These same themes of death can be found in the book of Ecclesiastes in the Christian/Judeo bible. Ecclesiastes was written by Solomon, King of Jerusalem, in the approximated time of 450-180 BCE. Solomon writes about the repetition of life when he says, “Generations come and generations go but the earth remains forever. The sun rises and the sun sets and hurries back to where it rises. The wind blows to the south and turns to the north; round and round it goes, ever returning on its course. All streams flow into the sea yet the sea is never full. To the place the streams come from, there they return again…There is no remembrance of men of old, and even those who are yet to come will not be remembered by those who follow.” This reminder of the cyclical nature of the earth may seem dark and foreboding, but the conclusion that Solomon draws is that we must embrace our lives because we cannot escape our deaths. Although he regards much of life to be a “grievous evil,” he writes that we must enjoy our youth while we are young, living without anxiety as the same fate of death greets us all.
In the January 2018 edition of The Atlantic, Bianca Bosker wrote about an app called WeCroak that reminded her of the importance of life by reminding her of the imminence and inescapable nature of death. Five times a day, the app would send her the same grim notification: “Don’t forget, you’re going to die.” The idea for the app originated from the Buddhist concept of maranasati, the awareness of death. The Buddhist belief is that meditating on death will bring you greater joy in life. For Bosker, the app reminded her to face her fears and enjoy her life because, as she says, “Whats a little public speaking next to the terrible finality of my inevitable demise?”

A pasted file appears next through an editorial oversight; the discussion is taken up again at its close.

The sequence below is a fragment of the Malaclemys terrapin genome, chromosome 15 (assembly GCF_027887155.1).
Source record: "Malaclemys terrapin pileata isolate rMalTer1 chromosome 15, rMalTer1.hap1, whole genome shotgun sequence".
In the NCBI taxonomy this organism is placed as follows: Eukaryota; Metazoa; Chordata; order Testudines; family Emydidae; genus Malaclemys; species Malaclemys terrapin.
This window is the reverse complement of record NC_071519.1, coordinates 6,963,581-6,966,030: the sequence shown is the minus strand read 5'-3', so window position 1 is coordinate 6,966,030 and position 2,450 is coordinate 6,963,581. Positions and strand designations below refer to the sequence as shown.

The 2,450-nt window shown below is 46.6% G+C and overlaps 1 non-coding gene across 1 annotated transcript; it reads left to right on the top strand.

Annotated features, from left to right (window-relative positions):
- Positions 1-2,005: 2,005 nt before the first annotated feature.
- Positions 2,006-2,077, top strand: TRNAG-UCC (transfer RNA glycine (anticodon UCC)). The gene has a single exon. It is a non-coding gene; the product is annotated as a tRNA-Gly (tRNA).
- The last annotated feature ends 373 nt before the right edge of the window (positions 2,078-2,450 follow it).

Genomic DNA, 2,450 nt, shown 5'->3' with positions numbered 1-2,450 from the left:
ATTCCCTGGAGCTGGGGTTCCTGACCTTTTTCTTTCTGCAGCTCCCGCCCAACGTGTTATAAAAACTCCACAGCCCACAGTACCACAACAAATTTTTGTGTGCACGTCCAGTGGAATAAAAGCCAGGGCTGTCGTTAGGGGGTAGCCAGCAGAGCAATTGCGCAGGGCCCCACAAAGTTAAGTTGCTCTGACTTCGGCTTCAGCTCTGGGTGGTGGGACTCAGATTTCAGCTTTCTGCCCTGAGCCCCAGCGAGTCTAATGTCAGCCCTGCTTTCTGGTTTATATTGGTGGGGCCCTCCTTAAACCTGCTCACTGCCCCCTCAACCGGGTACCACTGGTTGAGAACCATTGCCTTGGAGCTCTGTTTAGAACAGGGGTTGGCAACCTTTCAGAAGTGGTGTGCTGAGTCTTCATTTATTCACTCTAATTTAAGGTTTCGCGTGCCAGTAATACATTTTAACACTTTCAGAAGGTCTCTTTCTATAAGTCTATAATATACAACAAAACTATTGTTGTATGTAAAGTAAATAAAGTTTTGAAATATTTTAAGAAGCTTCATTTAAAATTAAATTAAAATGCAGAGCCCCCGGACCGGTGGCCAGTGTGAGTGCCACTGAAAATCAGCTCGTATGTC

Although this may seem a dark and morbid subject, it is in fact a light in my life that reminds me to appreciate the beauty of our existence and to face death without fear. This life is extraordinary. Our very existence, incredible. We are so blessed to have even a single breath in our lungs, a single pump of our hearts. It is amazing that we survive so long and that we each have the capacity to love, to laugh, to cry with one another and for one another. There is so much we cannot understand, including that which greets us beyond our time on earth. But the thought of death is not a depressing one; for me, death is a reminder of this incredible, extraordinary life that we have been so blessed to live. I swam in the ocean! I danced with the boy that softens my heart! I kissed her cheek and held his hand! I felt as much as I could, allowing my heart to break and mend and break again. I am grateful even for these tears, even for my aching heart.
In the opening of Pink Floyd’s The Great Gig in the Sky, it says, “I’m not frightened of dying, any time will do, I don’t mind. Why should I be frightened of dying? There’s no reason for it, you’ve gotta go sometime.” Whether I die tomorrow or live beyond 100 years, I will face death with the knowledge that I have lived an extraordinary life. Death is a familiar substance, an old friend and I am not afraid. For I, too, have a rendezvous with Death.
Bosker, Bianca. “The App That Reminds You You’re Going to Die.” The Atlantic, Atlantic Media Company, 2018.
Brandus, Paul. “Did JFK Predict His Own Death?” The Week , 18 Nov. 2013.
“Lincoln Dreams about a Presidential Assassination.” History.com, A&E Television Networks.
Wright, Richard. The Great Gig in the Sky.
NIV Bible. Hodder & Stoughton Ltd, 2007.